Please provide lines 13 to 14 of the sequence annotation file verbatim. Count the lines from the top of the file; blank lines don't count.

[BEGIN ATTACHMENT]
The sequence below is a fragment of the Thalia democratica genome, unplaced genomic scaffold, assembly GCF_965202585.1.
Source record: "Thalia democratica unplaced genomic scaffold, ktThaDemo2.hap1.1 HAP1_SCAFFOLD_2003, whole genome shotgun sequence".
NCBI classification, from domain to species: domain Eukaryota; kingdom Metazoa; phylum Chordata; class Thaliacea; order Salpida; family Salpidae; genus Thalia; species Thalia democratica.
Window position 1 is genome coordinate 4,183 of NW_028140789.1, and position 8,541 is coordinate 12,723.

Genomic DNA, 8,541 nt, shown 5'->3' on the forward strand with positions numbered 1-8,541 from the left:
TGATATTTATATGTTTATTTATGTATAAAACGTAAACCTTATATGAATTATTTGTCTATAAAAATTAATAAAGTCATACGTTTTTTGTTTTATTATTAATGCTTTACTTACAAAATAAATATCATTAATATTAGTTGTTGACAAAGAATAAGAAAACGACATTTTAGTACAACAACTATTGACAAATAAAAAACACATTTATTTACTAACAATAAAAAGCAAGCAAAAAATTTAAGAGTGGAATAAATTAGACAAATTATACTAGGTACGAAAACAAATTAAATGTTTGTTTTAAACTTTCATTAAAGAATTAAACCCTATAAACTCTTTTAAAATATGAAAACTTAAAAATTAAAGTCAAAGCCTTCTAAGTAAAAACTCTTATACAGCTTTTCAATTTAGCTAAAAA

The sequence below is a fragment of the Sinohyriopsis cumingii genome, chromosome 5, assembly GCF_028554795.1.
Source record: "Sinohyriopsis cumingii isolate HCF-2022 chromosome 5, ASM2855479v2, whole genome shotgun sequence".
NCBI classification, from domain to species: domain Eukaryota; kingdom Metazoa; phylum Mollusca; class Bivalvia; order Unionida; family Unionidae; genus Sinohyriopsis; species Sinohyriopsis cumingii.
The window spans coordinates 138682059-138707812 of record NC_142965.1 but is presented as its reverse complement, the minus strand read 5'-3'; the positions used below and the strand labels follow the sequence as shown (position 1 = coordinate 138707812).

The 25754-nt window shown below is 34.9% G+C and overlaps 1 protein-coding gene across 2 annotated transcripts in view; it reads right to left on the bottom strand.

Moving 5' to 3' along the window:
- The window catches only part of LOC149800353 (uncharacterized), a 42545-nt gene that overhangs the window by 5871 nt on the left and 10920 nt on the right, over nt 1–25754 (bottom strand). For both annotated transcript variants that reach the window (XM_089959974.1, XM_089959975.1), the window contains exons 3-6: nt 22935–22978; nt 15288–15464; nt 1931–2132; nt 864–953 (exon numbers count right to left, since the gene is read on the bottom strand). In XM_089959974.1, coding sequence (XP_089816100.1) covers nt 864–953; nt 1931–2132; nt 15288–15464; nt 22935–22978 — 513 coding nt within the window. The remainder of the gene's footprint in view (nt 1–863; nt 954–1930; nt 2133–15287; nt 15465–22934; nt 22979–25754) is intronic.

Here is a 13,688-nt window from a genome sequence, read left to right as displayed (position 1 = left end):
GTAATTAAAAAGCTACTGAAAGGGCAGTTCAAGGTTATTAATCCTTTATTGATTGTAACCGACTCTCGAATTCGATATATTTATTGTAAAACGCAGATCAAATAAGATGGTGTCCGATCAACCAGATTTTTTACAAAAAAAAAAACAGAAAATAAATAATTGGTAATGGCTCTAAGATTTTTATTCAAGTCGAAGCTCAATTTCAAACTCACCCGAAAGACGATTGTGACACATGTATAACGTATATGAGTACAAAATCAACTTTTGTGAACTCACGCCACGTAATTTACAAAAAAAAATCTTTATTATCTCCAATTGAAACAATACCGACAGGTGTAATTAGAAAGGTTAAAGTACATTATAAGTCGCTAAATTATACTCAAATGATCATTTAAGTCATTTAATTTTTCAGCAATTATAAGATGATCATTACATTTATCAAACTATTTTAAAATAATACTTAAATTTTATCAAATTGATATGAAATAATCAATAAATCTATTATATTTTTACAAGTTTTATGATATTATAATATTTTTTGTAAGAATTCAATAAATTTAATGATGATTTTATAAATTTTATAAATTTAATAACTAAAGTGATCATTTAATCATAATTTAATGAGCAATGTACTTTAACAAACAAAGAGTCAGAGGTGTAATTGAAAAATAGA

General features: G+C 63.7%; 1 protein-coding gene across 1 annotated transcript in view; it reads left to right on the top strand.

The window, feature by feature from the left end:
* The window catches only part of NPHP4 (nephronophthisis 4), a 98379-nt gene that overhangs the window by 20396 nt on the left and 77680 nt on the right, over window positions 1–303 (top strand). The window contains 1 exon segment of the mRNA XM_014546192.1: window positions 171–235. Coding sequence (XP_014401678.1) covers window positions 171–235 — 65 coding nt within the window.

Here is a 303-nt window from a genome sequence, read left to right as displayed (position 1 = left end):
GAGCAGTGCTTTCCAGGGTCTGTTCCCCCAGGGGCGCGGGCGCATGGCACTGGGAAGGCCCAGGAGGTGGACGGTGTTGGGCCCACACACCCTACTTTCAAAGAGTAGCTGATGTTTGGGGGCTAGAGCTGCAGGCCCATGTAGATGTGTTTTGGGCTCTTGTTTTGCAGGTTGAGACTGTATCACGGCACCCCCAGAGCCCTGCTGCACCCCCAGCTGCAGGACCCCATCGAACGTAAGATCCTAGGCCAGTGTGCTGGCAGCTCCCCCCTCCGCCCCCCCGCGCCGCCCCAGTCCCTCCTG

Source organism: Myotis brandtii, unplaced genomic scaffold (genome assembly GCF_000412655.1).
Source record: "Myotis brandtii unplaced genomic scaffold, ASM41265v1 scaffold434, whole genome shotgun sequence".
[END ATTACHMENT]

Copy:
- The window catches only part of LOC149800353 (uncharacterized), a 42545-nt gene that overhangs the window by 5871 nt on the left and 10920 nt on the right, over nt 1–25754 (bottom strand). For both annotated transcript variants that reach the window (XM_089959974.1, XM_089959975.1), the window contains exons 3-6: nt 22935–22978; nt 15288–15464; nt 1931–2132; nt 864–953 (exon numbers count right to left, since the gene is read on the bottom strand). In XM_089959974.1, coding sequence (XP_089816100.1) covers nt 864–953; nt 1931–2132; nt 15288–15464; nt 22935–22978 — 513 coding nt within the window. The remainder of the gene's footprint in view (nt 1–863; nt 954–1930; nt 2133–15287; nt 15465–22934; nt 22979–25754) is intronic.

Here is a 13,688-nt window from a genome sequence, read left to right as displayed (position 1 = left end):